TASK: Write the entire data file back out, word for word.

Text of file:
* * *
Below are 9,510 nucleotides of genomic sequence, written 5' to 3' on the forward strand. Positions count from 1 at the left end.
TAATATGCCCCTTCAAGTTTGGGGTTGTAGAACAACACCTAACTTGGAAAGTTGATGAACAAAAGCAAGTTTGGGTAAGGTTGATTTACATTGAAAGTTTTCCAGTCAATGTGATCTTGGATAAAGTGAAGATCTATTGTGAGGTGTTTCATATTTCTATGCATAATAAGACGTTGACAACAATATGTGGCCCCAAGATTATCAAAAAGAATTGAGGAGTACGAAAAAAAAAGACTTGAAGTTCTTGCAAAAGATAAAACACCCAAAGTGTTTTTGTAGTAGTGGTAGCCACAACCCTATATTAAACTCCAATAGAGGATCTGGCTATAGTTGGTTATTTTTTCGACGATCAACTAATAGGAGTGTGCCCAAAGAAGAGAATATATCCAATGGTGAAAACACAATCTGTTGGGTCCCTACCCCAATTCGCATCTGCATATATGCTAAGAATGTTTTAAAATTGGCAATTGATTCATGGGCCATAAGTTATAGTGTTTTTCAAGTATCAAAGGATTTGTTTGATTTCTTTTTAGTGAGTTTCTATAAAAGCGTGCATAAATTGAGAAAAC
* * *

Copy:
Below are 9,510 nucleotides of genomic sequence, written 5' to 3' on the forward strand. Positions count from 1 at the left end.
TAATATGCCCCTTCAAGTTTGGGGTTGTAGAACAACACCTAACTTGGAAAGTTGATGAACAAAAGCAAGTTTGGGTAAGGTTGATTTACATTGAAAGTTTTCCAGTCAATGTGATCTTGGATAAAGTGAAGATCTATTGTGAGGTGTTTCATATTTCTATGCATAATAAGACGTTGACAACAATATGTGGCCCCAAGATTATCAAAAAGAATTGAGGAGTACGAAAAAAAAAGACTTGAAGTTCTTGCAAAAGATAAAACACCCAAAGTGTTTTTGTAGTAGTGGTAGCCACAACCCTATATTAAACTCCAATAGAGGATCTGGCTATAGTTGGTTATTTTTTCGACGATCAACTAATAGGAGTGTGCCCAAAGAAGAGAATATATCCAATGGTGAAAACACAATCTGTTGGGTCCCTACCCCAATTCGCATCTGCATATATGCTAAGAATGTTTTAAAATTGGCAATTGATTCATGGGCCATAAGTTATAGTGTTTTTCAAGTATCAAAGGATTTGTTTGATTTCTTTTTAGTGAGTTTCTATAAAAGCGTGCATAAATTGAGAAAAC